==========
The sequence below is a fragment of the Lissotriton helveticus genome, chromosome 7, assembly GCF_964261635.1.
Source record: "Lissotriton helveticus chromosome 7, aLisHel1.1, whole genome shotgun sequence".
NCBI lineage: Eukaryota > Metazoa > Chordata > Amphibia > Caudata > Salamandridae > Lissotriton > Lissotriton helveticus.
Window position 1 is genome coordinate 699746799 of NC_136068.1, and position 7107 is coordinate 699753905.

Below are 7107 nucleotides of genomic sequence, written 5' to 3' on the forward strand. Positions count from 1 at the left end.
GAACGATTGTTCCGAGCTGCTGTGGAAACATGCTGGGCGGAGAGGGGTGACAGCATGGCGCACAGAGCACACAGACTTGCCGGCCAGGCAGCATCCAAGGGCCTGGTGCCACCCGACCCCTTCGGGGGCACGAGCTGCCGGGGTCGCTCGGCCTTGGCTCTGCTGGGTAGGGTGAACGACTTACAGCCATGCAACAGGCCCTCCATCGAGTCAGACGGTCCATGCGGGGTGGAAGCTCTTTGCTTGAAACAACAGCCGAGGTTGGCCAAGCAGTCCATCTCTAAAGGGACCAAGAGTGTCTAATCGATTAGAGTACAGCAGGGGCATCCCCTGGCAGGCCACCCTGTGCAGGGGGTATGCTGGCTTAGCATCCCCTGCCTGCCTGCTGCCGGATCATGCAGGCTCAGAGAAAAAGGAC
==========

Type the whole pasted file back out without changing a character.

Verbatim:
The sequence below is a fragment of the Lissotriton helveticus genome, chromosome 7, assembly GCF_964261635.1.
Source record: "Lissotriton helveticus chromosome 7, aLisHel1.1, whole genome shotgun sequence".
NCBI lineage: Eukaryota > Metazoa > Chordata > Amphibia > Caudata > Salamandridae > Lissotriton > Lissotriton helveticus.
Window position 1 is genome coordinate 699746799 of NC_136068.1, and position 7107 is coordinate 699753905.

Below are 7107 nucleotides of genomic sequence, written 5' to 3' on the forward strand. Positions count from 1 at the left end.
GAACGATTGTTCCGAGCTGCTGTGGAAACATGCTGGGCGGAGAGGGGTGACAGCATGGCGCACAGAGCACACAGACTTGCCGGCCAGGCAGCATCCAAGGGCCTGGTGCCACCCGACCCCTTCGGGGGCACGAGCTGCCGGGGTCGCTCGGCCTTGGCTCTGCTGGGTAGGGTGAACGACTTACAGCCATGCAACAGGCCCTCCATCGAGTCAGACGGTCCATGCGGGGTGGAAGCTCTTTGCTTGAAACAACAGCCGAGGTTGGCCAAGCAGTCCATCTCTAAAGGGACCAAGAGTGTCTAATCGATTAGAGTACAGCAGGGGCATCCCCTGGCAGGCCACCCTGTGCAGGGGGTATGCTGGCTTAGCATCCCCTGCCTGCCTGCTGCCGGATCATGCAGGCTCAGAGAAAAAGGAC